Technology Can Help You Get It Right

There’s so much attention paid to accuracy, transparency and oversight these days, and rightly so. That’s why I’m always surprised that some lenders decide to tackle this by adding more people or relying more on spreadsheets. Newsflash: There is advanced technology on the market today that can help lenders eliminate a lot of the usual mistakes.

For example, with heightened regulatory and media focus on Home Mortgage Disclosure Act (HMDA) data, more lenders will find themselves the subject of fair lending exams, according to Mortgage TrueView, a provider of data-driven business intelligence services. In a new independent study, the company found that many lenders are leaving themselves vulnerable to fair lending exams and significant penalties by not properly monitoring and managing HMDA reporting.

Mortgage companies and banks are not taking full advantage of the insights offered in HMDA data, said Mortgage TrueView President and CEO David Moffat. Additionally, Moffat said the company’s 2013 HMDA survey showed that many lenders are submitting their data with formatting errors, which could lead to non-compliance issues with regulators.

Specifically, the HMDA Survey and Case Study, Volume II: 2013 HMDA Data Insights details Mortgage TrueView’s findings based on 2013 HMDA date collected from nearly 400 of the country’s lenders, including seven of the top 10 lenders and 15 of the top 20 lenders.

Among the key findings:

>> 2013 regulatory risk indicators show a 13% year-over-year increase in loan denial rates

>> Denial rates for white applicants increased from 17% to 21%, while denial rates for non-white applicants increased from 23% to 28%

>> Denial rates for Hispanics increased from 25% to 30%. Denial rates for non-Hispanics increased from 18% to 21%

>> Denial rates for female applicants increased from 21% to 26%. Denial rates for males increased from 17% to 21%

For its survey, Mortgage TrueView requested the 2013 public loan application register (LAR) filings from the top 1,160 mortgage originators in the country. Notably, Mortgage TrueView found that a sizable number of the 388 respondents had critical errors in their filings, including missing data fields, incomplete data fields, incomplete records and incorrect data formats.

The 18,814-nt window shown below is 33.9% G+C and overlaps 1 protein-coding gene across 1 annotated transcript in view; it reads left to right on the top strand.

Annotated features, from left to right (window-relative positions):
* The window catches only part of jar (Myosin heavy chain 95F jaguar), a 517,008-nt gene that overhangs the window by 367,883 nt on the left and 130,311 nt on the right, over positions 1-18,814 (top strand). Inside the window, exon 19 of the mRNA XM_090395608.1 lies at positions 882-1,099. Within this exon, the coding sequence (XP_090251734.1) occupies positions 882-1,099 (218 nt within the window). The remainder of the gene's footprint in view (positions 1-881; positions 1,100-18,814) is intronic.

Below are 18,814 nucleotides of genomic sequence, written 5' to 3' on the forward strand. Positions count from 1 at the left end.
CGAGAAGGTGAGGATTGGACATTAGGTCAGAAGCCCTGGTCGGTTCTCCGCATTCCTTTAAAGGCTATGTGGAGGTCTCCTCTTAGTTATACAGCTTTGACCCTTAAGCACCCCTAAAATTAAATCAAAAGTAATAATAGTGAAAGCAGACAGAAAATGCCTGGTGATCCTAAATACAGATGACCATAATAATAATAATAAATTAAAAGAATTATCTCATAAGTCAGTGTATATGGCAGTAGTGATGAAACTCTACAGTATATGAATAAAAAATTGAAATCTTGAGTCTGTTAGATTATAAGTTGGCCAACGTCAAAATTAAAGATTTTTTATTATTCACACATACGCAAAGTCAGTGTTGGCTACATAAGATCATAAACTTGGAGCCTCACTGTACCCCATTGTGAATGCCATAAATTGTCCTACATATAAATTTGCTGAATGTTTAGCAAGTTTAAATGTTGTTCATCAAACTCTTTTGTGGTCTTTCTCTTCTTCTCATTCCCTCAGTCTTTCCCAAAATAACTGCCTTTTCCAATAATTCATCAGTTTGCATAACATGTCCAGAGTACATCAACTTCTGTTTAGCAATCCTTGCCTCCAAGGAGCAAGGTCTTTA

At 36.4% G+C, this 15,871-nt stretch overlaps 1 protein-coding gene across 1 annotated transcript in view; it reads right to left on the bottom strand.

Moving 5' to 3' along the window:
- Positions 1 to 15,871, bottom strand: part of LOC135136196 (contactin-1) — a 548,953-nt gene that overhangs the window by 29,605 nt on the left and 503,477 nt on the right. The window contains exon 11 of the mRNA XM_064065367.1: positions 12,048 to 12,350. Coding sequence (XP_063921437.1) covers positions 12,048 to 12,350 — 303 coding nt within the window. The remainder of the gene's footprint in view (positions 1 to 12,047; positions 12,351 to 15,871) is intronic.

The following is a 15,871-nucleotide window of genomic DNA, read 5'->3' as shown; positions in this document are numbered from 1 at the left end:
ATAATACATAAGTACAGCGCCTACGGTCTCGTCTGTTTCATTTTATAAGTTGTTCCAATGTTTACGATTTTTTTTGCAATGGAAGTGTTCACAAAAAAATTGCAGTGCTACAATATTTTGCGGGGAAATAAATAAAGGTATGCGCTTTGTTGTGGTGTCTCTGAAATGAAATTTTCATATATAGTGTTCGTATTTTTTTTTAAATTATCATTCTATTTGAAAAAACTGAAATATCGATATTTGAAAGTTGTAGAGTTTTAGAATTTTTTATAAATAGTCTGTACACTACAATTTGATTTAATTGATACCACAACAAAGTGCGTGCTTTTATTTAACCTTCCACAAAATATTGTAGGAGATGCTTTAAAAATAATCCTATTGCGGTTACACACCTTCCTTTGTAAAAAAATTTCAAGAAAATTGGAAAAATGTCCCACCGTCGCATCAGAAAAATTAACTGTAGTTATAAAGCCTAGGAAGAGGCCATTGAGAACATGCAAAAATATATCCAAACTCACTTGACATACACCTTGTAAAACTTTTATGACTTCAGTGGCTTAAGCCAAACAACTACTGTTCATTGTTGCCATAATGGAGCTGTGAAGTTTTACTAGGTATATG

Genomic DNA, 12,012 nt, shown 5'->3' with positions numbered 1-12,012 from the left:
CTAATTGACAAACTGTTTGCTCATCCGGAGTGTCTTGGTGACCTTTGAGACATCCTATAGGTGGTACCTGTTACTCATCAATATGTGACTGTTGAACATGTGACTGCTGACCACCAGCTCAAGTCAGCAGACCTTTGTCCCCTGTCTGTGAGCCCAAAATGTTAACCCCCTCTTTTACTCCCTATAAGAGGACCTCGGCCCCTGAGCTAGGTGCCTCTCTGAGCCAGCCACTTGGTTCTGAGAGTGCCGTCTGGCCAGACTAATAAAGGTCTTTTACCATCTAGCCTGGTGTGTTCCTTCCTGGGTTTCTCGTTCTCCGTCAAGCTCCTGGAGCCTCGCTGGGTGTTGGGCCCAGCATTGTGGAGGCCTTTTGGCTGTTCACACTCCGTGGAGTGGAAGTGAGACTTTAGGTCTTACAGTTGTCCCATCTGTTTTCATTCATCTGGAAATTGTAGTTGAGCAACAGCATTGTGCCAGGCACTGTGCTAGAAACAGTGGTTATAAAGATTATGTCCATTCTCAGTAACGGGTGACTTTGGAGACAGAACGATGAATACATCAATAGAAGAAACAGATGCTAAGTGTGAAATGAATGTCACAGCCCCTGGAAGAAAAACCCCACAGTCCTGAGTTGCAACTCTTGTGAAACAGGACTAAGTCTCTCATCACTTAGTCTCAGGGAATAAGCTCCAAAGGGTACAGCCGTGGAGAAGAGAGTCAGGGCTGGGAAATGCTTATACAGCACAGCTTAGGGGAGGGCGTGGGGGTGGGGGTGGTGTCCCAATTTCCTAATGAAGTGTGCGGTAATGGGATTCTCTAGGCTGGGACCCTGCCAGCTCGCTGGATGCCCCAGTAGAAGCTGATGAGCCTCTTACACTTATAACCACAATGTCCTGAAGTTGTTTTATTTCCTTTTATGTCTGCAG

“Regulators have made it clear that lenders face significant fines and penalties for non-compliance with HMDA reporting requirements,” Moffat said. “Our survey shows that problems with the way the data is reported could raise that risk. We strongly recommend that lenders’ senior management get more involved in monitoring and managing HMDA reporting, as well as other regulatory reporting requirements.”

Among other applications on the market today, Mortgage TrueView’s flagship product HMDA Analytics helps lenders identify trends in loan application data, compare their data to other lenders, and calls attention to risks that increase the likelihood of a fair lending examination. It also helps lenders find new business opportunities, according to noted industry expert Becky Walzak, executive vice president, director of regulatory compliance with Mortgage TrueView. The company’s advanced analytics offer an in depth and meaningful view of lending activities that can help reduce potential risk and financial exposure, and can ultimately lead to increased revenues, she said.

“The purpose of HMDA isn’t to point fingers,” Walzak said. “The intent is to show lenders where they may not be fulfilling minority needs. A good analysis of the data also tells lenders where there may be missing opportunities.”

“Lenders need to be more aware of how HMDA data is being used,” Moffat said. “A lender should know more about their own data than the regulators know, and right now, that’s clearly not the case.”

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